What printers are available?
There are currently three 3D printers available through the UDS and ITS Research:
We will also provide some assistance to staff and students in using the software applications required to produce 3D objects suitable for printing.
What about software?
Any 3D modeling package that produces STL files, or a format that can be converted to STL. Some freeware applications that are worth looking at include Blender and Trimble SketchUp (formerly Google SketchUp).
How does 3D Printing work?
Layer upon layer upon layer
Our 3D printers use rolls of plastic filament which is heated to melting and deposited on a surface, a process also known as fused deposition modelling. Each layer bonds to the previous layer and the precisely controlled print head moves back and forth in an X-Y plane. Meanwhile the build platform is lowered by a miniscule amount for each layer pass, which defines the vertical resolution. Even the most basic 3D printers can achieve 200 micron accuracy but high-end printers are capable of less than 50 microns, which provides a surface that is perfectly smooth to the touch.
The process for 3D printing involves producing a 3D digital object first. This may be designed in software or captured from an external source, such as a 3D scanner (see below). A 3D scanner is used to digitise a physical object, producing a 3D surface representation on computer. This model can then be manipulated in many ways. For example, an ancient urn might be digitally repaired and then 3D printed. Or an object such as the Parthenon could be scaled down to a size that fits neatly in your palm.
3D printed objects produced in materials such as plastic or ceramics can also be painted, however with some high-end printers, full colour surfaces can be produced. When combined with 3D scanning, which is capable of capturing surface colour as well as texture, it is possible to produce a full-colour replica of an object.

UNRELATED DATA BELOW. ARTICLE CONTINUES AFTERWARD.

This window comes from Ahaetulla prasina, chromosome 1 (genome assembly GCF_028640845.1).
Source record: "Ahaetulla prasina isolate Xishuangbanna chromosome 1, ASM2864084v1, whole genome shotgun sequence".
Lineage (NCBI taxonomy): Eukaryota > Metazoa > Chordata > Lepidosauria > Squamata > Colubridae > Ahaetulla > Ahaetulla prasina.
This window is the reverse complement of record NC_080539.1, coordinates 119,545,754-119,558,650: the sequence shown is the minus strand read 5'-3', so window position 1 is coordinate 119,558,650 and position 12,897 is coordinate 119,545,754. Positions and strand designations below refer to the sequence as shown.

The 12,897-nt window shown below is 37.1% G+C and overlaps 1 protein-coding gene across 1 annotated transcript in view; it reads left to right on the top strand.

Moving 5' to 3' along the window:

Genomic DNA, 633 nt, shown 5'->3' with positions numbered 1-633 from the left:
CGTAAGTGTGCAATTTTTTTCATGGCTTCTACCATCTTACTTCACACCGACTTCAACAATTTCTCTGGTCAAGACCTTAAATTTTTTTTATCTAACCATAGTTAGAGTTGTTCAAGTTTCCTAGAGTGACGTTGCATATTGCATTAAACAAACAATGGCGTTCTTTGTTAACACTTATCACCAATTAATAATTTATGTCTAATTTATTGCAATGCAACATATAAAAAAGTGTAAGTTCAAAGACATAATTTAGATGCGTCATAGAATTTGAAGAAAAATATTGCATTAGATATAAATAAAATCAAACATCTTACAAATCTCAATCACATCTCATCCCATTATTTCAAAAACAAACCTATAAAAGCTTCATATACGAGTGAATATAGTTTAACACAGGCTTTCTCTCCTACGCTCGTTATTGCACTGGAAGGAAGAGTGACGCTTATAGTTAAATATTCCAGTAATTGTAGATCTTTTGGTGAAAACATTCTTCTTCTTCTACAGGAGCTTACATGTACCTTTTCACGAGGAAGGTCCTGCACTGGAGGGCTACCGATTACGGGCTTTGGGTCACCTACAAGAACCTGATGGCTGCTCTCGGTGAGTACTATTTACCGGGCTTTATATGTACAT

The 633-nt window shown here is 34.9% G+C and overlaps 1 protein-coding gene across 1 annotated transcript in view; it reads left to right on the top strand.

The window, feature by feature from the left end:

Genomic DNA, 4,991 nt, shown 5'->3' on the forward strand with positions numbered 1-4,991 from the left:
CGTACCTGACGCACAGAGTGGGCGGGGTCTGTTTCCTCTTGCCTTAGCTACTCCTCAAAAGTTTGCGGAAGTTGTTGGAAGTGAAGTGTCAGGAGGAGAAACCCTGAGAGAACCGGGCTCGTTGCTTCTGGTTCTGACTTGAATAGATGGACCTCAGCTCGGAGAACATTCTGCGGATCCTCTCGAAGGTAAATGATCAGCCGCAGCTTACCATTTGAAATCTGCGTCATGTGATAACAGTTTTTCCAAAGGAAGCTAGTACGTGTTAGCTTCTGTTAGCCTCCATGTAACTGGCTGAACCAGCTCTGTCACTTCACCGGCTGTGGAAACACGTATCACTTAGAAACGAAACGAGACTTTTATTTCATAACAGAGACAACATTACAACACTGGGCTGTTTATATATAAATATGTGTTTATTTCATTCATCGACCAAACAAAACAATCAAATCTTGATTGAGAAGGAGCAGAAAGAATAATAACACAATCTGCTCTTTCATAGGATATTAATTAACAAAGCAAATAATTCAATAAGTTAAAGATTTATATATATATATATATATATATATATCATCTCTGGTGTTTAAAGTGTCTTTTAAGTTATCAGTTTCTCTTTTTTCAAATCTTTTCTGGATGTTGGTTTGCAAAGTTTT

Many objects have surface structure that is sufficiently complex that support structure must be printed along with the object itself. Whenever the object includes overhangs such as a bridge, or the inside of a building, a low density support structure is printed to maintain the structural shape. This material is removed when the job is complete, often by simply snapping it off by hand. This allows for extremely complex shapes, including having one object completely inside another. Some structures, such as proteins, require lots of support structure and this can be very difficult to remove. Printing the support in a different colour makes it easier to identify and therefore remove, but it is also possible with multi-head printers, to produce the support in a dissolvable material. In this case, once the job is complete, the printed object is immersed in liquid (water or caustic soda depending on the material) and it simply washes away, leaving only the object. Some high-end printers can also use wax for support structure, which is simply melted away after. Inkjet and laser sintering printers are able to use the powdered print material as support, which can also dusted, blown or washed away and reused for the next job.